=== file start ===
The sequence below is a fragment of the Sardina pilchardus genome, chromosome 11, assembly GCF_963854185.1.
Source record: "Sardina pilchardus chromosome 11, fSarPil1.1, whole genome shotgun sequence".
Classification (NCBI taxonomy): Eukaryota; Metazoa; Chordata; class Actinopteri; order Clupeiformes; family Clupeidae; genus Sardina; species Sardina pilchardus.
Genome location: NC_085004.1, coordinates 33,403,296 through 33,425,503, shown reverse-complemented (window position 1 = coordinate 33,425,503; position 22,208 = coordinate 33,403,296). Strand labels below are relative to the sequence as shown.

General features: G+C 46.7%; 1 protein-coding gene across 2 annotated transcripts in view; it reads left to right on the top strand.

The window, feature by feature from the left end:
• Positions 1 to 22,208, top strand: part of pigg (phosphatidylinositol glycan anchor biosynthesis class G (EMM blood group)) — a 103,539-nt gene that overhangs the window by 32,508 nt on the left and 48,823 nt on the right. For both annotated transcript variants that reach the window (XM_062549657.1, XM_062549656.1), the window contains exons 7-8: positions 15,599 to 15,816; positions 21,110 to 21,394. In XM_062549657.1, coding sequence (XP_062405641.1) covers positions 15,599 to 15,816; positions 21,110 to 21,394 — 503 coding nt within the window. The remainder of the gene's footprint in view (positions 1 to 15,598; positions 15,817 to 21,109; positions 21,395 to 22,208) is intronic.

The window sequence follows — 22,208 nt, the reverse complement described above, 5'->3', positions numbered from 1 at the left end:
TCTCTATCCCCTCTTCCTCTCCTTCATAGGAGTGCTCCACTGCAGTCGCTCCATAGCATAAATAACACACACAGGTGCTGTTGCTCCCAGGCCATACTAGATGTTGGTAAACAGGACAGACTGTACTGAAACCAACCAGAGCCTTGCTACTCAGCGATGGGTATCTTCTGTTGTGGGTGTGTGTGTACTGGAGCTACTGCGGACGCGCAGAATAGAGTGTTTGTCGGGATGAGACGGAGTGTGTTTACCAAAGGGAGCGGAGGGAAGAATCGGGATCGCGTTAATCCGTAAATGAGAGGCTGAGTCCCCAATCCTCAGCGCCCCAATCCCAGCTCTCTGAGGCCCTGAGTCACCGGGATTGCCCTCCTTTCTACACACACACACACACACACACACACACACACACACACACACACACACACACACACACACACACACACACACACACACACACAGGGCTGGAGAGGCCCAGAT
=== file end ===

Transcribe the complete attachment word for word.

The sequence below is a fragment of the Sardina pilchardus genome, chromosome 11, assembly GCF_963854185.1.
Source record: "Sardina pilchardus chromosome 11, fSarPil1.1, whole genome shotgun sequence".
Classification (NCBI taxonomy): Eukaryota; Metazoa; Chordata; class Actinopteri; order Clupeiformes; family Clupeidae; genus Sardina; species Sardina pilchardus.
Genome location: NC_085004.1, coordinates 33,403,296 through 33,425,503, shown reverse-complemented (window position 1 = coordinate 33,425,503; position 22,208 = coordinate 33,403,296). Strand labels below are relative to the sequence as shown.

General features: G+C 46.7%; 1 protein-coding gene across 2 annotated transcripts in view; it reads left to right on the top strand.

The window, feature by feature from the left end:
• Positions 1 to 22,208, top strand: part of pigg (phosphatidylinositol glycan anchor biosynthesis class G (EMM blood group)) — a 103,539-nt gene that overhangs the window by 32,508 nt on the left and 48,823 nt on the right. For both annotated transcript variants that reach the window (XM_062549657.1, XM_062549656.1), the window contains exons 7-8: positions 15,599 to 15,816; positions 21,110 to 21,394. In XM_062549657.1, coding sequence (XP_062405641.1) covers positions 15,599 to 15,816; positions 21,110 to 21,394 — 503 coding nt within the window. The remainder of the gene's footprint in view (positions 1 to 15,598; positions 15,817 to 21,109; positions 21,395 to 22,208) is intronic.

The window sequence follows — 22,208 nt, the reverse complement described above, 5'->3', positions numbered from 1 at the left end:
TCTCTATCCCCTCTTCCTCTCCTTCATAGGAGTGCTCCACTGCAGTCGCTCCATAGCATAAATAACACACACAGGTGCTGTTGCTCCCAGGCCATACTAGATGTTGGTAAACAGGACAGACTGTACTGAAACCAACCAGAGCCTTGCTACTCAGCGATGGGTATCTTCTGTTGTGGGTGTGTGTGTACTGGAGCTACTGCGGACGCGCAGAATAGAGTGTTTGTCGGGATGAGACGGAGTGTGTTTACCAAAGGGAGCGGAGGGAAGAATCGGGATCGCGTTAATCCGTAAATGAGAGGCTGAGTCCCCAATCCTCAGCGCCCCAATCCCAGCTCTCTGAGGCCCTGAGTCACCGGGATTGCCCTCCTTTCTACACACACACACACACACACACACACACACACACACACACACACACACACACACACACACACACACACACACACACACACACAGGGCTGGAGAGGCCCAGAT